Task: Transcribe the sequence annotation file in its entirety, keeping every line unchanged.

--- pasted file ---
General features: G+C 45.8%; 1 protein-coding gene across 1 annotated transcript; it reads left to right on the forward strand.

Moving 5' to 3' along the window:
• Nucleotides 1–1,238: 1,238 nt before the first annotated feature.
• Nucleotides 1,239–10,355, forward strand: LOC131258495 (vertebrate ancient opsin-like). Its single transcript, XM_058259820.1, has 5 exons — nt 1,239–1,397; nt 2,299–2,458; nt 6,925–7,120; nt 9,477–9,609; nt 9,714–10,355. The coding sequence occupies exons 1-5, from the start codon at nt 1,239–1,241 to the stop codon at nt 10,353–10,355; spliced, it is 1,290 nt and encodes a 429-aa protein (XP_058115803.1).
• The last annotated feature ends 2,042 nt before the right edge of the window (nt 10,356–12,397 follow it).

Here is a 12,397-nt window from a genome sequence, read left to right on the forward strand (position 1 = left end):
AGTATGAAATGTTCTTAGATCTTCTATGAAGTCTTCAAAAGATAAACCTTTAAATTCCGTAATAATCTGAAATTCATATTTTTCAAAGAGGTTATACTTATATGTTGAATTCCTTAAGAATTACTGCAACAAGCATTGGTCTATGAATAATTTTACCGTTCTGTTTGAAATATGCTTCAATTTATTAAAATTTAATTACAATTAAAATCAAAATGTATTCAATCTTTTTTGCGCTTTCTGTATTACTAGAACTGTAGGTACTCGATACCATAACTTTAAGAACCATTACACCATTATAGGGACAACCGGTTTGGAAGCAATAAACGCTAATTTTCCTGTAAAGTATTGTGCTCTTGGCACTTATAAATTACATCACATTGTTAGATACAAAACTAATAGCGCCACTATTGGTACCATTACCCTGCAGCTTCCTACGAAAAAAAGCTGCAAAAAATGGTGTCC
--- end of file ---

General features: G+C 45.8%; 1 protein-coding gene across 1 annotated transcript; it reads left to right on the forward strand.

Moving 5' to 3' along the window:
• Nucleotides 1–1,238: 1,238 nt before the first annotated feature.
• Nucleotides 1,239–10,355, forward strand: LOC131258495 (vertebrate ancient opsin-like). Its single transcript, XM_058259820.1, has 5 exons — nt 1,239–1,397; nt 2,299–2,458; nt 6,925–7,120; nt 9,477–9,609; nt 9,714–10,355. The coding sequence occupies exons 1-5, from the start codon at nt 1,239–1,241 to the stop codon at nt 10,353–10,355; spliced, it is 1,290 nt and encodes a 429-aa protein (XP_058115803.1).
• The last annotated feature ends 2,042 nt before the right edge of the window (nt 10,356–12,397 follow it).

Here is a 12,397-nt window from a genome sequence, read left to right on the forward strand (position 1 = left end):
AGTATGAAATGTTCTTAGATCTTCTATGAAGTCTTCAAAAGATAAACCTTTAAATTCCGTAATAATCTGAAATTCATATTTTTCAAAGAGGTTATACTTATATGTTGAATTCCTTAAGAATTACTGCAACAAGCATTGGTCTATGAATAATTTTACCGTTCTGTTTGAAATATGCTTCAATTTATTAAAATTTAATTACAATTAAAATCAAAATGTATTCAATCTTTTTTGCGCTTTCTGTATTACTAGAACTGTAGGTACTCGATACCATAACTTTAAGAACCATTACACCATTATAGGGACAACCGGTTTGGAAGCAATAAACGCTAATTTTCCTGTAAAGTATTGTGCTCTTGGCACTTATAAATTACATCACATTGTTAGATACAAAACTAATAGCGCCACTATTGGTACCATTACCCTGCAGCTTCCTACGAAAAAAAGCTGCAAAAAATGGTGTCC